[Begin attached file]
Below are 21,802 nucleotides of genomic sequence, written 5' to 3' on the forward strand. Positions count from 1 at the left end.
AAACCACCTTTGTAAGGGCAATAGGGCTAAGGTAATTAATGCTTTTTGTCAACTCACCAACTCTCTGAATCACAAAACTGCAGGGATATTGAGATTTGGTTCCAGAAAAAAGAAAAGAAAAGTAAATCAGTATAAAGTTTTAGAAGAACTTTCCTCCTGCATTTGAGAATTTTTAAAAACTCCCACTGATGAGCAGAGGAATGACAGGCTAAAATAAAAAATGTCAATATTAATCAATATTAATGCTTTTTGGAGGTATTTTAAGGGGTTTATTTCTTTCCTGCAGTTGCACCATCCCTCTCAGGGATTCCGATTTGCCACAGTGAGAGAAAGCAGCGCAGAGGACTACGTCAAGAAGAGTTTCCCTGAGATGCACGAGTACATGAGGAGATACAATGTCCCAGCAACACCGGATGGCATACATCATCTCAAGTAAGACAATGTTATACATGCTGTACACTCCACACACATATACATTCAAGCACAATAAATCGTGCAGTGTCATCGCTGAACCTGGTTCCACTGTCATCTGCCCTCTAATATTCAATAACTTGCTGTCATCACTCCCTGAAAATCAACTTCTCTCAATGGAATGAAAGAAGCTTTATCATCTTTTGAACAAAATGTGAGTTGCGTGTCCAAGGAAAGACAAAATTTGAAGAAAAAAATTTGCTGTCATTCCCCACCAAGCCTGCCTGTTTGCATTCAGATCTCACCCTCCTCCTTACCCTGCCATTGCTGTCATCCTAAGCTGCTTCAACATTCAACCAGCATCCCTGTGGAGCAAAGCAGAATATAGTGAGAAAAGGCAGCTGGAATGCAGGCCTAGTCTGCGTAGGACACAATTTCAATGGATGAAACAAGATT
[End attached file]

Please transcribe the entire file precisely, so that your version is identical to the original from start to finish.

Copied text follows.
Below are 21,802 nucleotides of genomic sequence, written 5' to 3' on the forward strand. Positions count from 1 at the left end.
AAACCACCTTTGTAAGGGCAATAGGGCTAAGGTAATTAATGCTTTTTGTCAACTCACCAACTCTCTGAATCACAAAACTGCAGGGATATTGAGATTTGGTTCCAGAAAAAAGAAAAGAAAAGTAAATCAGTATAAAGTTTTAGAAGAACTTTCCTCCTGCATTTGAGAATTTTTAAAAACTCCCACTGATGAGCAGAGGAATGACAGGCTAAAATAAAAAATGTCAATATTAATCAATATTAATGCTTTTTGGAGGTATTTTAAGGGGTTTATTTCTTTCCTGCAGTTGCACCATCCCTCTCAGGGATTCCGATTTGCCACAGTGAGAGAAAGCAGCGCAGAGGACTACGTCAAGAAGAGTTTCCCTGAGATGCACGAGTACATGAGGAGATACAATGTCCCAGCAACACCGGATGGCATACATCATCTCAAGTAAGACAATGTTATACATGCTGTACACTCCACACACATATACATTCAAGCACAATAAATCGTGCAGTGTCATCGCTGAACCTGGTTCCACTGTCATCTGCCCTCTAATATTCAATAACTTGCTGTCATCACTCCCTGAAAATCAACTTCTCTCAATGGAATGAAAGAAGCTTTATCATCTTTTGAACAAAATGTGAGTTGCGTGTCCAAGGAAAGACAAAATTTGAAGAAAAAAATTTGCTGTCATTCCCCACCAAGCCTGCCTGTTTGCATTCAGATCTCACCCTCCTCCTTACCCTGCCATTGCTGTCATCCTAAGCTGCTTCAACATTCAACCAGCATCCCTGTGGAGCAAAGCAGAATATAGTGAGAAAAGGCAGCTGGAATGCAGGCCTAGTCTGCGTAGGACACAATTTCAATGGATGAAACAAGATT